Every leader needs a capable team if they are to deliver the results expected of them. The individuals who make up that team need to be working together towards the same goals, and the leader is there to make the co-operation gel and be as productive as possible.
To build effective relationships, it is vital to interact often. Without regular conversations, a leader will find it hard to appreciate the value of those in their team – to truly get to know them. Conversely, making space for two-way interactions enables a leader to demonstrate their genuine interest in their people, building greater trust through the openness between them.
So, it’s clear that these relationships require regular interaction. In most cases, a leader needs to be the instigator and prompt these and be open when others want to talk to them.
(Some leaders complain that they don’t have time to fritter away having cosy chats with anyone, such are the demands on their time. Which I would (and frequently do) debate with clients, but that is for another article, where we could discuss what their fundamental leadership role is and why they aren’t spending more time there!)
When you lead a team, the easiest way to create relationships is by being curious. As Dale Carnegie observed in ‘How to Win Friends and Influence People’, people like to feel important and to do this, especially in the relationship that exists between a leader and employee, the leader needs to create opportunities for casual conversation and be curious about their people.
In the workplace, curious questions will often be about work itself. With an open, interested and trusted leader, conversations can easily become broader, and their people can be encouraged to share more of themselves, safe in the knowledge that such openness is a natural part of their relationship with their particular boss.
The best leaders show an interest in the whole person, appreciating the things that are important to them (which is not only work!), by ensuring the space for a broader conversation is encouraged. When the team member feels that space is safe and their leader is interested, they will share and feel valued in the process, with an outcome of a mutually trusting relationship.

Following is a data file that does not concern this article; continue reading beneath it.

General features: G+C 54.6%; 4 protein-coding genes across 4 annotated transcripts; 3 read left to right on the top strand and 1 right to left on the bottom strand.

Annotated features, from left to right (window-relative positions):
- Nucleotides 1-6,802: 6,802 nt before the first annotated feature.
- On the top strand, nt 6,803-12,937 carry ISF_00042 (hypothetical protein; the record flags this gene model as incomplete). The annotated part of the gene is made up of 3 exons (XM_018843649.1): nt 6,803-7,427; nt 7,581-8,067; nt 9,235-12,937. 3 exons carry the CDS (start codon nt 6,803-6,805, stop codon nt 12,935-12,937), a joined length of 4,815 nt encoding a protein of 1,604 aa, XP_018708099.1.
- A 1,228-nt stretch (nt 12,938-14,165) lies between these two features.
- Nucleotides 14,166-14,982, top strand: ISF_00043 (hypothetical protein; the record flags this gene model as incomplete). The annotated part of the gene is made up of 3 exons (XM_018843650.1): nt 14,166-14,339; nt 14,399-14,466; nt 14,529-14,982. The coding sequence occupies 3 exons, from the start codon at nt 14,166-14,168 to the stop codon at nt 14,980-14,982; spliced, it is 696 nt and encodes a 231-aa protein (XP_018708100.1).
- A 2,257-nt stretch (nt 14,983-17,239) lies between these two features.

Six Simple Steps to Being ‘In the Conversation’.
- Make space for conversations to happen. By being fully available to team members, good leaders encourage openness. This means downing tools and distractions and fully listening. By valuing what people talk about, good leaders show they view the individual as a person and not just an employee.
- Listen, more than talk. When you show you value someone by paying full attention as you listen, they will not only feel valued and important, they will trust you even more, encouraging openness both about themselves and work issues too. Remember, this is about giving them an open space to talk. It should be less about the leader, though of course, mutual interests reinforce the relationship even more!
- Be more curious. Ask for even more. Either during general conversations or pro-actively asking about their important topics, activities and world they live in, the relationship builds. Asking a second (follow-up) question and being more deeply curious about what they have said to you shows you are interested. Seeking greater depth about a passion of the individual goes the extra mile into showing how much you truly are interested in them as an individual too. It is essential to be authentic about this, of course.
- Be confidential. When curiosity prompts openness in individuals, they may give it with caution. Sometimes people do not want to share about themselves, so it’s vital to keep confidences when they do.
- Keep it simple. Being ‘in the conversation’ with your people is a critical leadership skill. Yet, it works best in those casual coffee-machine chats (we once had!) where the relationship is informal – as close to two friends passing the time of day as you can get! In the Zoom world, this can be a bit more challenging – and it is still doable with a bit of attention!
- Be Sensitive. Some people don’t want to be very open. They value their privacy. Some cultures are much less likely to get personal. And this is fine – honour that fully. Pick opportunities that will be easy, and remember, none of this is to their detriment. It is simply mutual relationship building, and just getting on together better as humans.
Proactively creating conversations has a much wider value in all our lives, and you can never tell where a curious question of, well, almost anyone you meet, might lead. I have numerous experiences of the unexpected happen when I got in a conversation with someone, even walking in the street, at an airline check-in desk or with an employee who had a dream.
You simply never know.
But the reality is clear, if you are not ‘in the conversation’, nothing will come of it. If you take the time to open up conversations with people, you never know what might happen, and in the workplace – as a leader – you might be surprised at what you find out and how your relationships with your people truly blossom.
© Martin Haworth 2021